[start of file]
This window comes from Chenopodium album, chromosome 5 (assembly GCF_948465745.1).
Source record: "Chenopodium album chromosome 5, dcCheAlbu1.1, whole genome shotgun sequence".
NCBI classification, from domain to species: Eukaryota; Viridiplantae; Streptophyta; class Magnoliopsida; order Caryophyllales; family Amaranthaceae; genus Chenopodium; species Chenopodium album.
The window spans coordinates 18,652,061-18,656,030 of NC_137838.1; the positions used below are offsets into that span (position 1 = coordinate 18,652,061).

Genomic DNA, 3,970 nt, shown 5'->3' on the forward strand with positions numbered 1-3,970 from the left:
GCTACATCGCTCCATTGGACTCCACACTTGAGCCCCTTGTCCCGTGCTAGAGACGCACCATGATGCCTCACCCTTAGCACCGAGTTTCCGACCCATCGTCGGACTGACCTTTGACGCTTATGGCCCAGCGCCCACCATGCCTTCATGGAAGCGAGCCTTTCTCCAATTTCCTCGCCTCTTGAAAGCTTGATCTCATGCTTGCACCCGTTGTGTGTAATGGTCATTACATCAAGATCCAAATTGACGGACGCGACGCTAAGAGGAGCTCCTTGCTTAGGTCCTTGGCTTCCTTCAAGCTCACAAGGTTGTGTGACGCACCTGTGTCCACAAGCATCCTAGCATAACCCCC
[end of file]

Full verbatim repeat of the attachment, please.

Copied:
This window comes from Chenopodium album, chromosome 5 (assembly GCF_948465745.1).
Source record: "Chenopodium album chromosome 5, dcCheAlbu1.1, whole genome shotgun sequence".
NCBI classification, from domain to species: Eukaryota; Viridiplantae; Streptophyta; class Magnoliopsida; order Caryophyllales; family Amaranthaceae; genus Chenopodium; species Chenopodium album.
The window spans coordinates 18,652,061-18,656,030 of NC_137838.1; the positions used below are offsets into that span (position 1 = coordinate 18,652,061).

Genomic DNA, 3,970 nt, shown 5'->3' on the forward strand with positions numbered 1-3,970 from the left:
GCTACATCGCTCCATTGGACTCCACACTTGAGCCCCTTGTCCCGTGCTAGAGACGCACCATGATGCCTCACCCTTAGCACCGAGTTTCCGACCCATCGTCGGACTGACCTTTGACGCTTATGGCCCAGCGCCCACCATGCCTTCATGGAAGCGAGCCTTTCTCCAATTTCCTCGCCTCTTGAAAGCTTGATCTCATGCTTGCACCCGTTGTGTGTAATGGTCATTACATCAAGATCCAAATTGACGGACGCGACGCTAAGAGGAGCTCCTTGCTTAGGTCCTTGGCTTCCTTCAAGCTCACAAGGTTGTGTGACGCACCTGTGTCCACAAGCATCCTAGCATAACCCCC